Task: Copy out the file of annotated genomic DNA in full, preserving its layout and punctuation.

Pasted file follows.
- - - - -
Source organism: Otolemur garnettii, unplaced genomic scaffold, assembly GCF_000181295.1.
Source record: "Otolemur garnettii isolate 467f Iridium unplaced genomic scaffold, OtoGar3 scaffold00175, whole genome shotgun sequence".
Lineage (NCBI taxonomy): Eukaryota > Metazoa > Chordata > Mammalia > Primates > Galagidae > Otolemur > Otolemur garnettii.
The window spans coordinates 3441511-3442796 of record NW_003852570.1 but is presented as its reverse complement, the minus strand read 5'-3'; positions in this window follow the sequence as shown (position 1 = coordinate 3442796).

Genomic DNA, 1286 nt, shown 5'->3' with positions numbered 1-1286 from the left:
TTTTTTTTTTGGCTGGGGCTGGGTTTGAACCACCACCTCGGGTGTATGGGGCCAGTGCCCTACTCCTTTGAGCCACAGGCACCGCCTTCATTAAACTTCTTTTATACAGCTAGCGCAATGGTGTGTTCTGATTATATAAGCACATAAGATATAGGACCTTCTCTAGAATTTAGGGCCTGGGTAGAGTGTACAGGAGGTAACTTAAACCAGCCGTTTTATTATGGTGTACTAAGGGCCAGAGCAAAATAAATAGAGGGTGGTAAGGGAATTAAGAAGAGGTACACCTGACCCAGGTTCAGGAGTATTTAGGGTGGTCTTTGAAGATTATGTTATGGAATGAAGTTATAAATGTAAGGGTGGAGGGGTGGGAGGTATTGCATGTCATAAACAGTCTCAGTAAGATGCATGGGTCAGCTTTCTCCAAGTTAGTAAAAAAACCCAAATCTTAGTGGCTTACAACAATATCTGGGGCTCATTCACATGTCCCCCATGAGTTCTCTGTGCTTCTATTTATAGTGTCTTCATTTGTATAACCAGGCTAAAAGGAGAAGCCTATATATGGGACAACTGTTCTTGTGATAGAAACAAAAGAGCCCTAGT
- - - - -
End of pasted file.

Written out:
Source organism: Otolemur garnettii, unplaced genomic scaffold, assembly GCF_000181295.1.
Source record: "Otolemur garnettii isolate 467f Iridium unplaced genomic scaffold, OtoGar3 scaffold00175, whole genome shotgun sequence".
Lineage (NCBI taxonomy): Eukaryota > Metazoa > Chordata > Mammalia > Primates > Galagidae > Otolemur > Otolemur garnettii.
The window spans coordinates 3441511-3442796 of record NW_003852570.1 but is presented as its reverse complement, the minus strand read 5'-3'; positions in this window follow the sequence as shown (position 1 = coordinate 3442796).

Genomic DNA, 1286 nt, shown 5'->3' with positions numbered 1-1286 from the left:
TTTTTTTTTTGGCTGGGGCTGGGTTTGAACCACCACCTCGGGTGTATGGGGCCAGTGCCCTACTCCTTTGAGCCACAGGCACCGCCTTCATTAAACTTCTTTTATACAGCTAGCGCAATGGTGTGTTCTGATTATATAAGCACATAAGATATAGGACCTTCTCTAGAATTTAGGGCCTGGGTAGAGTGTACAGGAGGTAACTTAAACCAGCCGTTTTATTATGGTGTACTAAGGGCCAGAGCAAAATAAATAGAGGGTGGTAAGGGAATTAAGAAGAGGTACACCTGACCCAGGTTCAGGAGTATTTAGGGTGGTCTTTGAAGATTATGTTATGGAATGAAGTTATAAATGTAAGGGTGGAGGGGTGGGAGGTATTGCATGTCATAAACAGTCTCAGTAAGATGCATGGGTCAGCTTTCTCCAAGTTAGTAAAAAAACCCAAATCTTAGTGGCTTACAACAATATCTGGGGCTCATTCACATGTCCCCCATGAGTTCTCTGTGCTTCTATTTATAGTGTCTTCATTTGTATAACCAGGCTAAAAGGAGAAGCCTATATATGGGACAACTGTTCTTGTGATAGAAACAAAAGAGCCCTAGT